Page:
The latest Atlantic Monthly brings Maryland law professor and novelist Garrett Epps’s article “The Founders’ Great Mistake,” about flaws in the U.S. Constitution—specifically, the document’s vagueness in defining the role of chief executive in a government that was supposed to be led by the legislative branch.
Some thought-provoking extracts:
- “One important reason for the [Constitutional Convention] delegates’ reticence was that George Washington, the most admired man in the world at that time, was the convention’s president. Every delegate knew that Washington would, if he chose, be the first president of the new federal government—and that the new government itself would likely fail without Washington at the helm. To express too much fear of executive authority might have seemed disrespectful to the man for whom the office was being tailored.”
- “Under the pen name ‘Pacificus,’ [in 1793 Alexander] Hamilton wrote a defense of Washington’s power to act without congressional sanction. . . . Hamilton seized on the first words of Article II: ‘The executive power shall be vested in a President of the United States of America.’ He contrasted this wording with Article I, which governs Congress and which begins, ‘All legislative powers herein granted shall be vested in a Congress of the United States.’ What this meant, Hamilton argued, was that Article II was ‘a general grant of…power’ to the president. Although Congress was limited to its enumerated powers, the executive could do literally anything that the Constitution did not expressly forbid. Hamilton’s president existed, in effect, outside the Constitution.” The picture of Hamilton above comes from the Library of Congress.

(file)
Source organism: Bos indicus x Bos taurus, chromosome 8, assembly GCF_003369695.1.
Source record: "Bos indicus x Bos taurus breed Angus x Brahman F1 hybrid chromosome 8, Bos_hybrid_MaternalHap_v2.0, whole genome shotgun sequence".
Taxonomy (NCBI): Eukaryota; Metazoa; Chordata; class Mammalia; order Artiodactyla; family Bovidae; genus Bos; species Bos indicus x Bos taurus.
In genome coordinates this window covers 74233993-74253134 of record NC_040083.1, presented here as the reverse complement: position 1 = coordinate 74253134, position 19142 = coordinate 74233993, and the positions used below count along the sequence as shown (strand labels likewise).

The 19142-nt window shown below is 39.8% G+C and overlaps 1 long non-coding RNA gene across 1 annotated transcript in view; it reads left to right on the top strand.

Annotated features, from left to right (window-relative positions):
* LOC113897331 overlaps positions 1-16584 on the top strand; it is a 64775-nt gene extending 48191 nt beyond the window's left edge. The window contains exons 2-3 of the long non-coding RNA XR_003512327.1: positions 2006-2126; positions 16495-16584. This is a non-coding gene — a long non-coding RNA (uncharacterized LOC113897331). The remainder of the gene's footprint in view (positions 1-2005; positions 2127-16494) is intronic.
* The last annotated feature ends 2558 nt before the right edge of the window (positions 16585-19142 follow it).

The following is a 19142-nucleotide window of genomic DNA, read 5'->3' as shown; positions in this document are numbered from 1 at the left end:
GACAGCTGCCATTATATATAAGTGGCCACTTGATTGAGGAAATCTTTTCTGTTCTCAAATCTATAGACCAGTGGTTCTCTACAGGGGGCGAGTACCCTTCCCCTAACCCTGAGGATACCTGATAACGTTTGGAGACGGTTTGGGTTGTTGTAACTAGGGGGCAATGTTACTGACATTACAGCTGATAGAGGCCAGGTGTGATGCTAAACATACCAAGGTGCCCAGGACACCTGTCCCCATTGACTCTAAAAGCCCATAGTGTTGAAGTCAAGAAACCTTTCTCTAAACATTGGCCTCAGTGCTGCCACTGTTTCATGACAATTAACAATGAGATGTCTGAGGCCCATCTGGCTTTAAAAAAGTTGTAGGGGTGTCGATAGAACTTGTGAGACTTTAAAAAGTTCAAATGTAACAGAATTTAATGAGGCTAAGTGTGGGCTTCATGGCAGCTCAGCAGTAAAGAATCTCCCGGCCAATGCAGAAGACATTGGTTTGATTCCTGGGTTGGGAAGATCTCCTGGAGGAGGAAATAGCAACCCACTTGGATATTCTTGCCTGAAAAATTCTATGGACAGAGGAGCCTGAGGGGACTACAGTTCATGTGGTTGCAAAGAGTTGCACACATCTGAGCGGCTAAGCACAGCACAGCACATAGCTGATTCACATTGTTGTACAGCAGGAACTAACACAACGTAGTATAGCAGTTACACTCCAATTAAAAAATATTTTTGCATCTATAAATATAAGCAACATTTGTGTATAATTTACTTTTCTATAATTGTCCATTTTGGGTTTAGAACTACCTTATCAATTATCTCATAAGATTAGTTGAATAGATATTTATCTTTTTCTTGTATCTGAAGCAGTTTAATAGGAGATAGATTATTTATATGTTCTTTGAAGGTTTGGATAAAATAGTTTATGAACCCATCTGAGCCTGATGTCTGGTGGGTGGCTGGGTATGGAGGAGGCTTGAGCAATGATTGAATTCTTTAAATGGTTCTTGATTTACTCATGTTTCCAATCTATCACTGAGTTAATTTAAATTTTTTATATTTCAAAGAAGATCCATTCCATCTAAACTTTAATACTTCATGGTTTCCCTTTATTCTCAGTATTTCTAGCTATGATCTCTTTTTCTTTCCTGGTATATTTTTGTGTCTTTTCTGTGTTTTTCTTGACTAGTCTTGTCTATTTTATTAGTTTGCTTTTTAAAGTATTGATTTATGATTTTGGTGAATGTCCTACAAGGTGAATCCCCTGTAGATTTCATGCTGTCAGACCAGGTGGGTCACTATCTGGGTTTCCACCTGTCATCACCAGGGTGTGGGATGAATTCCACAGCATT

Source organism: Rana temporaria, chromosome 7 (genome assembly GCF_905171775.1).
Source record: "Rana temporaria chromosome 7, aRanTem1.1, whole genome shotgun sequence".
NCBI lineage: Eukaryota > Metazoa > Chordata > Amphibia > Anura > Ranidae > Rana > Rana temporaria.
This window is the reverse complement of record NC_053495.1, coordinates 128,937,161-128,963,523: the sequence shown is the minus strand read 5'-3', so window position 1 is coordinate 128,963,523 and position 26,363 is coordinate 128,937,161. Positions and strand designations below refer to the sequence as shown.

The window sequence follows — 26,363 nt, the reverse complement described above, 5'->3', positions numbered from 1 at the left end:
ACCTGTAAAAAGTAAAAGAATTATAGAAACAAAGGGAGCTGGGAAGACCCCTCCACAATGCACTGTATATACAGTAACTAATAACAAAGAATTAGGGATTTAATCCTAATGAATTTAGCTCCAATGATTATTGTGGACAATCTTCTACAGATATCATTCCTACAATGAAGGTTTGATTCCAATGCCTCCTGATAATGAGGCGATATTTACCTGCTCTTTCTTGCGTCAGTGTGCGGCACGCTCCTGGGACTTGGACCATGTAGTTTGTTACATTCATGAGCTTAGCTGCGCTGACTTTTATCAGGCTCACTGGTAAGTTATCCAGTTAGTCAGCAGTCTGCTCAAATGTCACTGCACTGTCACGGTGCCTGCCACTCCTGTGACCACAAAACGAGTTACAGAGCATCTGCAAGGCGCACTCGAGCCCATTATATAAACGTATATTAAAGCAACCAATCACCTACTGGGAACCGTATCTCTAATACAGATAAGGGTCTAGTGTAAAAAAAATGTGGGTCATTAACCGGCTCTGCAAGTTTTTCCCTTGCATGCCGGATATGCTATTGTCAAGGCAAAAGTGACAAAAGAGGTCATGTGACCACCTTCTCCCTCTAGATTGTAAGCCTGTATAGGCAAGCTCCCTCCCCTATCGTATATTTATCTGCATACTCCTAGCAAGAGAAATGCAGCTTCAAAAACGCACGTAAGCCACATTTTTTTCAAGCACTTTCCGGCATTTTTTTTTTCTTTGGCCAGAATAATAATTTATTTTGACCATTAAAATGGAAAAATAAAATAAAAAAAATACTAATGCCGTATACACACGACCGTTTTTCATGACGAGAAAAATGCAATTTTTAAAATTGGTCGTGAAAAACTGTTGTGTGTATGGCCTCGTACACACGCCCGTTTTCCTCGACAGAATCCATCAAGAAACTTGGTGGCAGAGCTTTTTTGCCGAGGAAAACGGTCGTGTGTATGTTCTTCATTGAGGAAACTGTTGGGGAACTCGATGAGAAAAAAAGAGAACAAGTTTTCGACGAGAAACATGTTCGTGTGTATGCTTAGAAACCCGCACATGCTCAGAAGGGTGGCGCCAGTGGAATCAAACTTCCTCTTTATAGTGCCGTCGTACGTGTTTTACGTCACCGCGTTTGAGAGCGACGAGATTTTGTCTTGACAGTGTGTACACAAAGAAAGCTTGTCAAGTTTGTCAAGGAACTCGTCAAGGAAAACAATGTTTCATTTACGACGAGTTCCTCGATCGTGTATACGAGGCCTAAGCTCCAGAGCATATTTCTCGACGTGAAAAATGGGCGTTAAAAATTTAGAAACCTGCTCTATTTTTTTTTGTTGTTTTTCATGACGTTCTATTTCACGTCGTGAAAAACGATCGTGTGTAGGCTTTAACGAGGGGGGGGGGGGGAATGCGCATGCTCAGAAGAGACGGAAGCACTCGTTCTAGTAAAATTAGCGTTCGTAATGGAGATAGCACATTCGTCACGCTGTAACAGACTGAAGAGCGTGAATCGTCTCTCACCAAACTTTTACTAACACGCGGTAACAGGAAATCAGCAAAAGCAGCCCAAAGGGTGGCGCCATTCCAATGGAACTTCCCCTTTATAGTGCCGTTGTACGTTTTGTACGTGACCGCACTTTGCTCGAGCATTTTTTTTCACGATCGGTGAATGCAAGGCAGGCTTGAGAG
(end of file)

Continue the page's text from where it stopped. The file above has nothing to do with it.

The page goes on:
- “Some members of the founding generation believed that a duly elected president would simply be reelected until his death, at which point the vice president would take his place, much like the Prince of Wales ascending to the throne.”
- “When George Washington became president, he left a large organization (the Mount Vernon plantation) to head a smaller one (the federal government).” [Smaller in terms of employees, possibly, but not in geographic reach or potential influence on Americans.]